In addition the PA reports get automatically sent to a server (that they run or that you can run if you have privacy/security concerns) so there is not need to waddle around collecting files.

I can also see scenarios that these two work hand in hand – PreEmptive getting higher level info that shows a lot of users having issue X, then the support guys contact some users and do a more detailed capture of the issue with IntelliTrace.

28 Mar 2012

.NET 4.5 and how it sits in the .NET ecosystem


  • .NET 4.5 – 8th major release.
  • .NET 4.5 is an in place replacement of .NET 4.0.
    • Installing it could cause issues for .NET 4.0, but is very unlikely and likely shows your app is using undocumented features or using features incorrectly.
  • .NET vesions, CLR versions & language versions are not in sync.
  • There is an awesome chart below which makes it easy to see the relationships in the ecosystem.


.NET 4.5 is the next release and it is important to take a look how it fits in the .NET ecosystem. This is the 8th major release of .NET! What do I mean by major release? I mean any release that is not a patch/support only release, or put another way a major release it included major new features in the CLR and/or a new language options.

SxS vs. Replacement

In .NET we are lucky that many versions can run side by side (SxS) provided they have different versions of the CLR, however if a new major release shares the same CLR it is a replacement/additive version. For example: .NET 3.0 used the same CLR as .NET 2.0 (the CLR 2.0) and when installed replaced many of the files in .NET 2.0 with new versions and it is only via compiler directives that some things are turned on and off. The advantage of the SxS model is installing a new version doesn’t influence apps on the previous version in any way (i.e. if the app is 1.1 and works fine before .NET 2.0 was installed, it will keep working fine after .NET 2.0 is installed).

The problem with replacement model is that there is a chance that installing a new version breaks apps on the original version – however Microsoft does a RIDICULOUS number of testing to make sure this doesn’t happen, so that chance is very small. In fact if you happen to hit one, the chance is higher you are using undocumented features or using features incorrectly.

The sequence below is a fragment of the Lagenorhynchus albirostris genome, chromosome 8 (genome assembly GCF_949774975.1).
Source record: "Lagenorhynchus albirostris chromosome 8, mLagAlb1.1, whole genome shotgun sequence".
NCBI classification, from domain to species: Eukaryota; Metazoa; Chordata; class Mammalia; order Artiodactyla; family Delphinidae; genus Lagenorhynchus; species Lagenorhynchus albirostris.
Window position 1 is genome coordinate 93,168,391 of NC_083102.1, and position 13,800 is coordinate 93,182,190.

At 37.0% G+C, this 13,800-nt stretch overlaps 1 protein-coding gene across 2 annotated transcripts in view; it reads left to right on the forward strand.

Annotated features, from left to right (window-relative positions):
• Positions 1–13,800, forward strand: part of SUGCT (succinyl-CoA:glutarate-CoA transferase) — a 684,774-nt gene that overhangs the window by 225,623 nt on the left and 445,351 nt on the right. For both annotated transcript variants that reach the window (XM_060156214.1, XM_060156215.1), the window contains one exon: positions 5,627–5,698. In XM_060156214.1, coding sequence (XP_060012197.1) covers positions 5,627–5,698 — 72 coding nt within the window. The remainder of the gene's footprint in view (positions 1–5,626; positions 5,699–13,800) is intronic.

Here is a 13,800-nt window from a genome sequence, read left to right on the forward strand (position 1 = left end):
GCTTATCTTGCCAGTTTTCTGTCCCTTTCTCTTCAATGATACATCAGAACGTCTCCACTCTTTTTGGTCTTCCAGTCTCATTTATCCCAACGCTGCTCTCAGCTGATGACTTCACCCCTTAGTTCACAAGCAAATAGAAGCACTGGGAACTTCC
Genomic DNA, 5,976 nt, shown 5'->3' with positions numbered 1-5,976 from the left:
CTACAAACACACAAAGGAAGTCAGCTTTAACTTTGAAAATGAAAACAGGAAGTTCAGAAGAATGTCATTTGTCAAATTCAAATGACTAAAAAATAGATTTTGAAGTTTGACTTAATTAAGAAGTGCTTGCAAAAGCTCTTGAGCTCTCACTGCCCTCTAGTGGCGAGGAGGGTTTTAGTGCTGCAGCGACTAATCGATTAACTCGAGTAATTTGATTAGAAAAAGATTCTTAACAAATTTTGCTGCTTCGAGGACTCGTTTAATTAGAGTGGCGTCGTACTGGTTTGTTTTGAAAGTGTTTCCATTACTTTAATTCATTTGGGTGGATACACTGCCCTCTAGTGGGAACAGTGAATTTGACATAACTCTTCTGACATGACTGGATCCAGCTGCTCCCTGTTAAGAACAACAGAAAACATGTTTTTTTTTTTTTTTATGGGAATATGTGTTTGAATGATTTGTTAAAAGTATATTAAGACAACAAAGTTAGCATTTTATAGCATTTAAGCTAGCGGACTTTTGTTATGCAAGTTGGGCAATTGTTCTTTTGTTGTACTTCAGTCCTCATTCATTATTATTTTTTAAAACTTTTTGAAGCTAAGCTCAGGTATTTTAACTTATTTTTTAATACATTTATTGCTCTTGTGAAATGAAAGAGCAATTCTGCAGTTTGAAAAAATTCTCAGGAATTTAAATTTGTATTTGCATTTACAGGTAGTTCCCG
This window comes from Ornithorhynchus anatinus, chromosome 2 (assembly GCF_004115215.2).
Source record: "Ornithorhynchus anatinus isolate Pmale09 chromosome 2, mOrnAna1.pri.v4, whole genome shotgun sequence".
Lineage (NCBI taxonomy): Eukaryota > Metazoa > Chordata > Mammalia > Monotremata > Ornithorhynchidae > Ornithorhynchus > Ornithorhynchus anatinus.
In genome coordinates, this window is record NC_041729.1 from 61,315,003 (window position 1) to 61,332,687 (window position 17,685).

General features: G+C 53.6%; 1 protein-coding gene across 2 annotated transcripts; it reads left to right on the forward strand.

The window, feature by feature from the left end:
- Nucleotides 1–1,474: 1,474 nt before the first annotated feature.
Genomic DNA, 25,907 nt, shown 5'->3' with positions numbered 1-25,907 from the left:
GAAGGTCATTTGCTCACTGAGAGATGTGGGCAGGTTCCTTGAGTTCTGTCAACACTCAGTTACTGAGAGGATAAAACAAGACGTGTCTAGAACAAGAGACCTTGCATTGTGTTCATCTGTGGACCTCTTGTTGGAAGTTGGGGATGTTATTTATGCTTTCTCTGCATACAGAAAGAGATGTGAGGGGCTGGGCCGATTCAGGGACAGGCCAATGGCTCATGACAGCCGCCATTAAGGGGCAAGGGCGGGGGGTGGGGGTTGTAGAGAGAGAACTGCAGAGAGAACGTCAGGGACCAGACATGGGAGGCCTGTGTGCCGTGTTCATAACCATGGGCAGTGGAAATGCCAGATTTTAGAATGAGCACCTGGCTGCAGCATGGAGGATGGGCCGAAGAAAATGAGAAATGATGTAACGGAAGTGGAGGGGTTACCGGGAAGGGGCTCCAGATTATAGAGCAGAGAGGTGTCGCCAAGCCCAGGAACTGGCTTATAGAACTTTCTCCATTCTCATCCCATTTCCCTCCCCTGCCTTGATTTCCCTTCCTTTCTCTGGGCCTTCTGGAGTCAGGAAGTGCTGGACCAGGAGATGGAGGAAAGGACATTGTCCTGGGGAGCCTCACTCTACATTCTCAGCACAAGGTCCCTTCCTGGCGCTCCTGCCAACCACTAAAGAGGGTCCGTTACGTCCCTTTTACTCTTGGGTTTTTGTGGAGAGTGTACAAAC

The reason for this explanation of SxS vs. replacement is that .NET 4.5 is an in place replacement for .NET 4.

Version Naming

Part of the confusion I suspect around me saying that .NET 4.5 is the eighth release is because Microsoft naming of versions is about as far from logic as you can get – the worst examples are the .NET Version 3.5 SP 1 is a major release labelled a Service Pack 1?! and the fact we do not have a version 3 of the CLR, it was just skipped?!

The other aspect is that versions of the CLR, versions of the Framework and versions of the languages are completely out of sync, so .NET 4.5 runs on the CLR version 4 and we write code in C# version 5.0 or VB version 11.0 – cause that makes sense :S

Awesome Poster

Here is an awesome poster to help remind you of all the above!


27 Mar 2012

Installing Windows Phone Developer Tools on Windows 8

The joys of being on the bleeding edge, is we are sometimes bleeding such as the fact the Windows Phone Developer tools have not worked on Windows 8… until now. However the steps to do get this working are not easy and are spread out a bit on the Internet, so this post aims to give you a one stop, quick reference way on how to get it done in five steps.

Step 1 – Get the bits

You will need THREE downloads for this:

  1. The Games for Windows Marketplace Client:
  2. The Windows Phone SDK 7.1:

    personally I would get the ISO for it from:

  3. The Windows Phone SDK 7.1.1 Update:

This should set you back 1.1Gb in bandwidth.

Step 2 – Install the Games for Windows Marketplace Client


Troubleshooting notes:

Step 3 – Install .NET Framework 3.5

Now pop in your Windows 8 DVD (or mount the ISO), next open a command prompt AS ADMINISTRATOR and navigate to the \sources\sxs folder on the DVD and run the following command. My DVD was mounted on drive F so note you may need to change the underlined part of the command to match your situation: dism.exe /online /enable-feature /featurename:NetFX3 /All /Source:f:\sources\sxs /LimitAccess


Step 4 – Install Windows Phone SDK 7.1

Now run the installer for the Windows Phone SDK 7.1 as per normal.


Troubleshooting notes:

  • If you get any errors about installing some components, try to copy them from the disk to the desktop – if you get a invalid MS-DOS function error, then you have a corrupt ISO and need to download it all again.

Step 5 – Install Windows Phone SDK update

Almost there, just the Phone SDK update to install!



And there we are, the tiles are on the start screen, Visual Studio 2010 launches (and hurts my eyes with all those colours :P ), the new emulator options are all there in the drop downs and the EMULATOR WORKS!!!!


Troubleshooting notes:

  • If you have a CPU that supports SLAT (for example a Core i7) you can run Hyper-V on Windows 8, which hurts emulator performance. Turn if off it you can.
20 Mar 2012

Windows 8 Bootcamp

windows8logo_large_verge_medium_landscapeLast week (14th March 2012, to be exact) I had a great opportunity to travel to Cape Town and present the first ever Windows 8 Bootcamp there! (I missed the first in South Africa by two days, that was presented in Jo’burg by Rudi Grobler).

It was a small event, but it was a great day of learning and sharing and what a lovely place it was to present, as you can see from the photos below!

One of the requests from those who attended the event was the demos & slides – however there is a snag, Microsoft owns the slides and they are not ready for them to be publically shared Sad smile  That said the demo bits are below, so hopefully that will keep you sorted until the slides arrive.


Package icon Windows 8 Cape Town Camp.zip597.72 KB